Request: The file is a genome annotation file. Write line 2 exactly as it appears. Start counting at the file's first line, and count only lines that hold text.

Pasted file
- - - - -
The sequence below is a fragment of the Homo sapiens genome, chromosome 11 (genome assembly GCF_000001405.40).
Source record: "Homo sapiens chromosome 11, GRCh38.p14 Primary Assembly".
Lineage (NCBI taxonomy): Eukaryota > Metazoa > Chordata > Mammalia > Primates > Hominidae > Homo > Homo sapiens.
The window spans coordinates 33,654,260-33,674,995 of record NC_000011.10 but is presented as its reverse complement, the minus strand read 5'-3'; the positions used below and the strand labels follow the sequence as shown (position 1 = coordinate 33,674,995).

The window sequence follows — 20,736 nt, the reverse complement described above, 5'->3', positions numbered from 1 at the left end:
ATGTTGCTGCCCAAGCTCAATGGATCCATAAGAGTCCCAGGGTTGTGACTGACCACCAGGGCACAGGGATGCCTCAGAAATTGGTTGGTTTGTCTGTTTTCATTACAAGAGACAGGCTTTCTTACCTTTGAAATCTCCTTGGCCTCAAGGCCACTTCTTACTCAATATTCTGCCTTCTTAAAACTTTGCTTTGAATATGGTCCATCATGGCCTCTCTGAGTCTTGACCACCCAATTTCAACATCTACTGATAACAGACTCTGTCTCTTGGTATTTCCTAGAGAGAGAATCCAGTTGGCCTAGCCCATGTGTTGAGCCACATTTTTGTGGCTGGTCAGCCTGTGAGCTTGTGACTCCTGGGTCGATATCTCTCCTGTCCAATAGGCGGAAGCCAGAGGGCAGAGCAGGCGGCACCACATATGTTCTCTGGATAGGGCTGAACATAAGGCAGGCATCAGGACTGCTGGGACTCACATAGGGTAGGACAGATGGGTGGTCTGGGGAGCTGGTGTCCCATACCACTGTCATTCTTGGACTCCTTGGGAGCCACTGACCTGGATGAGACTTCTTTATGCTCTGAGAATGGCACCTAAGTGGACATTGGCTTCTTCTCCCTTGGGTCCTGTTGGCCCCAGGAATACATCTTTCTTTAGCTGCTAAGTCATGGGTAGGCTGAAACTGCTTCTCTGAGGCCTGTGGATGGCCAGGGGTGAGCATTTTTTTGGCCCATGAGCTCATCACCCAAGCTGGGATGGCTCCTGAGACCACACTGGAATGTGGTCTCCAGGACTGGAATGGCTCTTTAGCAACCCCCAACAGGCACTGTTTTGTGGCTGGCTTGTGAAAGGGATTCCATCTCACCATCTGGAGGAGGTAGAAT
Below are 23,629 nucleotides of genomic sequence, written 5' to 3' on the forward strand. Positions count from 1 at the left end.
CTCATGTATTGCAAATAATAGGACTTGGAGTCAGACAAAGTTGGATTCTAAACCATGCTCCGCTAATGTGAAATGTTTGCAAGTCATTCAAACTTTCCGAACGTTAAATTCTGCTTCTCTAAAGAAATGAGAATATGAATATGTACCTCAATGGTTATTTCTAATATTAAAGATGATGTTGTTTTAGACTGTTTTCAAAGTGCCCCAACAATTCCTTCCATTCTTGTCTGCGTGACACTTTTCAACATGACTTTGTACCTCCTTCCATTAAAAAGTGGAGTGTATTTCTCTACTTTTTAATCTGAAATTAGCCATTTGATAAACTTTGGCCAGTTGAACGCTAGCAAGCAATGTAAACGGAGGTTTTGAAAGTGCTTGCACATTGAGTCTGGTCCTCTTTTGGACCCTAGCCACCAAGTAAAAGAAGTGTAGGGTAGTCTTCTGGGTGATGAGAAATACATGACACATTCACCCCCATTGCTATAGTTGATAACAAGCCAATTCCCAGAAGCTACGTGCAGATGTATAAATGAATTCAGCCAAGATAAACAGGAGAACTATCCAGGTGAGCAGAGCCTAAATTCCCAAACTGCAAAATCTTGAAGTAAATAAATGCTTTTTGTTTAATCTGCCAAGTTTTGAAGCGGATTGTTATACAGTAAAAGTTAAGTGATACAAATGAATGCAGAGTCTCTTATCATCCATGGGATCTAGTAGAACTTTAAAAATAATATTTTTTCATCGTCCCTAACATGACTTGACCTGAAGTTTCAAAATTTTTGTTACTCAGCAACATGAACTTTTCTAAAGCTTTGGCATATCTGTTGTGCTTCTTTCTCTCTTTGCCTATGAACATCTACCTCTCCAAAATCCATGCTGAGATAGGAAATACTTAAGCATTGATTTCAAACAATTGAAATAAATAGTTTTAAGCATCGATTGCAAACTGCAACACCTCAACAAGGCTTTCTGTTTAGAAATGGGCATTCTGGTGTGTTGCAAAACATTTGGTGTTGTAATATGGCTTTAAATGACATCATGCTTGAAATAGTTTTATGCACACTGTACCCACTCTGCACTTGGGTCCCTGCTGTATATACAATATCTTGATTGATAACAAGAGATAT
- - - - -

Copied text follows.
Source record: "Homo sapiens chromosome 11, GRCh38.p14 Primary Assembly".